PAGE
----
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Saturday, August 31, 2013


Antonia Mantonakis, Ph.D., Associate Professor of Marketing, Brock University Goodman School of Business: Perception of Wine Taste Due To Celebrity Athlete Endorsement - Interview

Antonia Mantonakis, Ph.D., Associate Professor of Marketing at Brock University Goodman School of Business, was kind enough to take the time to answer a few questions about a recent study she and her colleagues conducted, about how consumers perceive the quality and taste of a wine. The study of consumer perceptions was based on the impact of having celebrity athletes, from various sports, endorse a wine.

Antonia Mantonakis described the background to the study, its methodology, and shared some of the findings from that study.

Thanks to Antonia Mantonakis for her time, and for her responses to the questions. They are greatly appreciated.

What was the background to creating this study of the perceived relationship between customer behaviour and consumer decision making; and who were the participants?

Antonia Mantonakis: My co-authors (Sarah Clemente, Eric Dolansky, and Katherine White) and I have been studying consumer decision making ever since we were graduate students. I’ve always found the topic fascinating given my background in Psychology.

Participants are usually community members, including students at the University. We kept track of their wine knowledge, and were able to split the respondents into high vs. low knowledge participants.

The study examines the relationship between wines and celebrity athlete endorsements in various sports. How did you determine if there are real and quantifiable relationships between customer behaviour and the endorsements?

Antonia Mantonakis: Well we first did a pre-test, where we gave participants a list of athletes such as David Beckham and Christine Sinclair, and had them rank order the degree of “fit” to the product of wine. It was interesting to see how respondents rated the golfer Vijay Singh as a “good” fit, whereas “The Rock” (wrestler) was a poor fit, and Jeremy Wotherspoon (speed skater) was perceived to be a moderate fit.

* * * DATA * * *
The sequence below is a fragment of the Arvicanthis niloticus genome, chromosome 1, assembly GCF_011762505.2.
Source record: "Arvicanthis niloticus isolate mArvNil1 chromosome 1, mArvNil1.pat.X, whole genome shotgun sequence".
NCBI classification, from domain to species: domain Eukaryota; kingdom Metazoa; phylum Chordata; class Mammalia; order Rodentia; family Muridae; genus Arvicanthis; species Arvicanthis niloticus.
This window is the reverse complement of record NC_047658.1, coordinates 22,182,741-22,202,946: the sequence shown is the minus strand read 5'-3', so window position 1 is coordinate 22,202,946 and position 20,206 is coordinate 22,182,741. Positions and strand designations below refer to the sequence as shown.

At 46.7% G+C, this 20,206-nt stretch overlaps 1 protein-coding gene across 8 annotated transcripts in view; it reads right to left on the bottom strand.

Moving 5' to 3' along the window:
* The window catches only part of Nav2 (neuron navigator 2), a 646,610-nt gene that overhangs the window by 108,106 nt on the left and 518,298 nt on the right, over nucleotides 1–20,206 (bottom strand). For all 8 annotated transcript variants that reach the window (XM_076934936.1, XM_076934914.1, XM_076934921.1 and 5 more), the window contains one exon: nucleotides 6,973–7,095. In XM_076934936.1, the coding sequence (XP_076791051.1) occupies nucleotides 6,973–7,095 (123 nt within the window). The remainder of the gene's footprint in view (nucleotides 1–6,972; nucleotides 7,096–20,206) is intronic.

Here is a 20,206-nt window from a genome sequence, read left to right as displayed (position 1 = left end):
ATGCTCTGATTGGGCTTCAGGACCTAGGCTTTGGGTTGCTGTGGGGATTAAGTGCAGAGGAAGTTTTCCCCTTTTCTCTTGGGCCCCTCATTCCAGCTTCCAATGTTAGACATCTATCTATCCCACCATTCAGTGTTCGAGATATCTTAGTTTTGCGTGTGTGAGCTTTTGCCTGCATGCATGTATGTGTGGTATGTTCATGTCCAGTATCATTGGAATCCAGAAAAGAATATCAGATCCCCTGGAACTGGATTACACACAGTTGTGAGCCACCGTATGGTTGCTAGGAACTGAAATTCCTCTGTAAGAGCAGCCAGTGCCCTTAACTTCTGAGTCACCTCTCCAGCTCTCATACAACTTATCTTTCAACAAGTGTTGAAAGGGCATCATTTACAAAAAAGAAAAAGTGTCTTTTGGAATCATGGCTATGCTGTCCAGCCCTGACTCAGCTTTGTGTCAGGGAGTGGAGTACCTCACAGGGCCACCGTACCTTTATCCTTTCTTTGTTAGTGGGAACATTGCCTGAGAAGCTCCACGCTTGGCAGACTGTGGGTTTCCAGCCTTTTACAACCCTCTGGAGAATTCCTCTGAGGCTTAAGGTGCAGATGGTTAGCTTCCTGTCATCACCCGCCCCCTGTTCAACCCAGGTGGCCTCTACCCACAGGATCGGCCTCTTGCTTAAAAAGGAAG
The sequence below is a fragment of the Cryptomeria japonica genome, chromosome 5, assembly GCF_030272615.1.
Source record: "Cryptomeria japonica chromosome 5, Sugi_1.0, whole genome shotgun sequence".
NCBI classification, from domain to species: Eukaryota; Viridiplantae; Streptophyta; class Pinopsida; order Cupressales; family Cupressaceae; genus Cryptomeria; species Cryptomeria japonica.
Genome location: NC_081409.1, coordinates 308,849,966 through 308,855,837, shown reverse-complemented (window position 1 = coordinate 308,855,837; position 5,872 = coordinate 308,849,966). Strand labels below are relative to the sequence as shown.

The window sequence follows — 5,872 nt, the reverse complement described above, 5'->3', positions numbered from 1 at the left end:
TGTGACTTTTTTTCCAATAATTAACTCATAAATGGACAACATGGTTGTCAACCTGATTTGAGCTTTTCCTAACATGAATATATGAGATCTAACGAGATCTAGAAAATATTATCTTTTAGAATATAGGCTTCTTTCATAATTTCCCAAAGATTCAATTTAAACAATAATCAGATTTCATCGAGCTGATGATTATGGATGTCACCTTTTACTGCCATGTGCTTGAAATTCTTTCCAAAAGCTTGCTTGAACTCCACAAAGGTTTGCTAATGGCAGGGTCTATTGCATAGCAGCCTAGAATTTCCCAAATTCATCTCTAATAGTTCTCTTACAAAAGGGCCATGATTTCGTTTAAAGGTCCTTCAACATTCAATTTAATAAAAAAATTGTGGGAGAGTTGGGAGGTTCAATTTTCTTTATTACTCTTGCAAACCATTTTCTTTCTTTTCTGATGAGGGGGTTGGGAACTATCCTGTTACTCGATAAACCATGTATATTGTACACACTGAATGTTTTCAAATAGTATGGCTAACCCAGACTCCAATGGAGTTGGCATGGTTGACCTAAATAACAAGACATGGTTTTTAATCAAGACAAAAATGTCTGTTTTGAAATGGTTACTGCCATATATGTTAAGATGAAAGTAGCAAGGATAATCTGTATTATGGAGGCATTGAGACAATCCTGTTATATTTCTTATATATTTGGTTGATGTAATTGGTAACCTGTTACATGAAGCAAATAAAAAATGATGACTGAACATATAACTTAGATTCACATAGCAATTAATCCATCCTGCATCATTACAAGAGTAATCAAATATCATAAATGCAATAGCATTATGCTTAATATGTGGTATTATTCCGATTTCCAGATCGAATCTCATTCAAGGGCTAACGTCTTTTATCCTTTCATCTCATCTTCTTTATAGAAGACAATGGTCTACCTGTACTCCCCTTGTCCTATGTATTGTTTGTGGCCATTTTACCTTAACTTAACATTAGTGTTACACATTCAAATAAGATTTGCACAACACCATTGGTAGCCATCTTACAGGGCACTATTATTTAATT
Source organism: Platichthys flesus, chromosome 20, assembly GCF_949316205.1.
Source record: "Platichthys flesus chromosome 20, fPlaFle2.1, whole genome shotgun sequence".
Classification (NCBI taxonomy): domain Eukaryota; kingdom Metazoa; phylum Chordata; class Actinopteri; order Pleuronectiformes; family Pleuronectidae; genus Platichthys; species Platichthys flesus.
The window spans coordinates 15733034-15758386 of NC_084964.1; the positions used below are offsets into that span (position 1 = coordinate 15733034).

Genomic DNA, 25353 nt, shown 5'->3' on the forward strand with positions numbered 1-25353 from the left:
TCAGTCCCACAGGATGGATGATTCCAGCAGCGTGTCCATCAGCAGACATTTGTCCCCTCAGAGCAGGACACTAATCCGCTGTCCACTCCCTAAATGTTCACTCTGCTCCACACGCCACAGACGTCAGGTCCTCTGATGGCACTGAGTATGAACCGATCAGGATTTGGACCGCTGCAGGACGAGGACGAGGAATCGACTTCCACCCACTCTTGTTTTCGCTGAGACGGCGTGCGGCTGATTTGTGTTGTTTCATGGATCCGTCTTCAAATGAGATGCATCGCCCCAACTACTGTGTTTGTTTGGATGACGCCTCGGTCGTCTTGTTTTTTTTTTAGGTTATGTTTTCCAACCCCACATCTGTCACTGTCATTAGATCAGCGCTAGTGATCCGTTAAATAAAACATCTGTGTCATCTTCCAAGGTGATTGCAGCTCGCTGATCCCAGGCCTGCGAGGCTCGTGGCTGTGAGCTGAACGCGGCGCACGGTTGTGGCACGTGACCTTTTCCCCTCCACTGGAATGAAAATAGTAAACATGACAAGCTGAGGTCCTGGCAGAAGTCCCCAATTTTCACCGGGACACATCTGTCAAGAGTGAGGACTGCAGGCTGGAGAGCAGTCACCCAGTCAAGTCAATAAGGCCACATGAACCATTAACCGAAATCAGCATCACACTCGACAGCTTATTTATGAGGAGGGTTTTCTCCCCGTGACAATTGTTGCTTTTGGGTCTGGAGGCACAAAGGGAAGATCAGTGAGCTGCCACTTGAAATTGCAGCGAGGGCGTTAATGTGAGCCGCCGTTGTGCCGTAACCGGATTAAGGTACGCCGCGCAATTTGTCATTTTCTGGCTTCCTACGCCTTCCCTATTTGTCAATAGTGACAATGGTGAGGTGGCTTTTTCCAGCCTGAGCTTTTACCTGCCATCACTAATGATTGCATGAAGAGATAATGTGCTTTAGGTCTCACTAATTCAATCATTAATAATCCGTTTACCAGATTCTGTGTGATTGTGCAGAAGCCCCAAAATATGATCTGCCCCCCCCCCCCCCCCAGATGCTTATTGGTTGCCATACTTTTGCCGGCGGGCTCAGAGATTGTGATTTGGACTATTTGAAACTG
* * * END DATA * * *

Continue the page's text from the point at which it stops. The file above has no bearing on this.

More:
When you examined different sports, how did the choice of sport athlete make a difference?

Antonia Mantonakis: In the actual tasting study, we paired each of these athletes with wines, to taste. What was interesting was that, for high knowledge respondents, taste ratings were higher for the “moderate” fit. In addition, these respondents reported a higher willingness to pay for the wine with a moderate fit.

Antonia Mantonakis, Ph.D. (photo left)

You discovered that there was a different fit between consumers and the athletes and sports selected. Why is this concept of fit an important consideration for marketers?

Antonia Mantonakis: This is actually a topic that’s been studied extensive in marketing, especially for co-branding efforts. Ours is the first to examine “fit” in the context of taste.

When consumers were rated on different knowledge levels regarding wine, what did that knowledge level mean for the amount of the endorsement fit?

Antonia Mantonakis: This is interesting, actually, because our results (that consumers preferred the wine with the “moderate” fitting celebrity endorsement) appeared only for the high knowledge consumers, not for the low knowledge consumers.

Were the more knowledgeable consumers more swayed by the taste of the wine or the fit of the endorsement?

Antonia Mantonakis: Here’s the other trick in our study: all wines (for all 3 celebrity athletes) were the same. They only thought that they were different. So, they were more swayed by the fit of the endorsement, yes.

For marketers how is the level of knowledge held by consumer to be considered when finding endorsements for either high, medium, or low knowledge level consumers?

Antonia Mantonakis: This is a good question because we know that consumers of different knowledge levels approach and evaluate products differently. For instance, lower knowledge consumers may look more at price, whereas high knowledge consumers look more at other features of the product, like what’s written on the label in the case of wine.

What conclusions and marketing lessons were uncovered from this study?

Antonia Mantonakis: The take away message in this study is that consumers (even those who know a lot about the product they are evaluating) can be swayed by who is endorsing the product, to the point that it actually tastes different (even though it should taste no different).

What is next for Antonia Mantonakis?

Antonia Mantonakis: Hmmm always more studies to be done on how consumers make decisions! Right now, my colleague Keri Kettle and I are working on consumer perceptions of wine that simply has the wine maker’s signature on it. Such a simple addition to the printed label, but, so far, we are finding that seeing a signature on a label makes a huge difference in perceptions, and willingness to buy the wine! Isn’t that interesting?


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